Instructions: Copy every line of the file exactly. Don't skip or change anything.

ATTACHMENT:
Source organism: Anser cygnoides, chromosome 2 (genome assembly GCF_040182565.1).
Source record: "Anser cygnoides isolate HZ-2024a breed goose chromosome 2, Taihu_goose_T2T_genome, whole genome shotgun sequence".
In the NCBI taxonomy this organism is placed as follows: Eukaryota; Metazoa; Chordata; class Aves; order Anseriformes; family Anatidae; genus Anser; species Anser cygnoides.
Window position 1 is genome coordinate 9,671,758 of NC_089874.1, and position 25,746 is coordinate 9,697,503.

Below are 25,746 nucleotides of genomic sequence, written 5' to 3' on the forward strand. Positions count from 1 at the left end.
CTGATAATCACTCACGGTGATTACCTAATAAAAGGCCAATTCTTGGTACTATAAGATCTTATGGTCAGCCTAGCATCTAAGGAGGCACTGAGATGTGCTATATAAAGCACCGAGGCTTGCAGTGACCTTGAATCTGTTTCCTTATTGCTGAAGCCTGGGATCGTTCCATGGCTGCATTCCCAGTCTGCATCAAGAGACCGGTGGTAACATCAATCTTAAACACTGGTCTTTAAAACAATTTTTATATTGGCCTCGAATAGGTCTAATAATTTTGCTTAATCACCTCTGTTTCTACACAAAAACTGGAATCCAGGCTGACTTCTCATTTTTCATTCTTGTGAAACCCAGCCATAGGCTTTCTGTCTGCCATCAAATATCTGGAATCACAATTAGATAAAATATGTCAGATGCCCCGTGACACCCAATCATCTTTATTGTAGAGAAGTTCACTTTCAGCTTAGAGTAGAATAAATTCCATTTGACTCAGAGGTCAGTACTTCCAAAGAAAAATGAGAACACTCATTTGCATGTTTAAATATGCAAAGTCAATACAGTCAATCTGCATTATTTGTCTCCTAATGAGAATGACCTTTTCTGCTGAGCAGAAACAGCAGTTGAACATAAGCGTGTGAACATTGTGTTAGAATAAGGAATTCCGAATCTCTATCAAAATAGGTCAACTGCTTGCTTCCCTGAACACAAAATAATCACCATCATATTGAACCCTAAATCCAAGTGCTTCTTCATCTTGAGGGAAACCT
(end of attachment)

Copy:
Source organism: Anser cygnoides, chromosome 2 (genome assembly GCF_040182565.1).
Source record: "Anser cygnoides isolate HZ-2024a breed goose chromosome 2, Taihu_goose_T2T_genome, whole genome shotgun sequence".
In the NCBI taxonomy this organism is placed as follows: Eukaryota; Metazoa; Chordata; class Aves; order Anseriformes; family Anatidae; genus Anser; species Anser cygnoides.
Window position 1 is genome coordinate 9,671,758 of NC_089874.1, and position 25,746 is coordinate 9,697,503.

Below are 25,746 nucleotides of genomic sequence, written 5' to 3' on the forward strand. Positions count from 1 at the left end.
CTGATAATCACTCACGGTGATTACCTAATAAAAGGCCAATTCTTGGTACTATAAGATCTTATGGTCAGCCTAGCATCTAAGGAGGCACTGAGATGTGCTATATAAAGCACCGAGGCTTGCAGTGACCTTGAATCTGTTTCCTTATTGCTGAAGCCTGGGATCGTTCCATGGCTGCATTCCCAGTCTGCATCAAGAGACCGGTGGTAACATCAATCTTAAACACTGGTCTTTAAAACAATTTTTATATTGGCCTCGAATAGGTCTAATAATTTTGCTTAATCACCTCTGTTTCTACACAAAAACTGGAATCCAGGCTGACTTCTCATTTTTCATTCTTGTGAAACCCAGCCATAGGCTTTCTGTCTGCCATCAAATATCTGGAATCACAATTAGATAAAATATGTCAGATGCCCCGTGACACCCAATCATCTTTATTGTAGAGAAGTTCACTTTCAGCTTAGAGTAGAATAAATTCCATTTGACTCAGAGGTCAGTACTTCCAAAGAAAAATGAGAACACTCATTTGCATGTTTAAATATGCAAAGTCAATACAGTCAATCTGCATTATTTGTCTCCTAATGAGAATGACCTTTTCTGCTGAGCAGAAACAGCAGTTGAACATAAGCGTGTGAACATTGTGTTAGAATAAGGAATTCCGAATCTCTATCAAAATAGGTCAACTGCTTGCTTCCCTGAACACAAAATAATCACCATCATATTGAACCCTAAATCCAAGTGCTTCTTCATCTTGAGGGAAACCT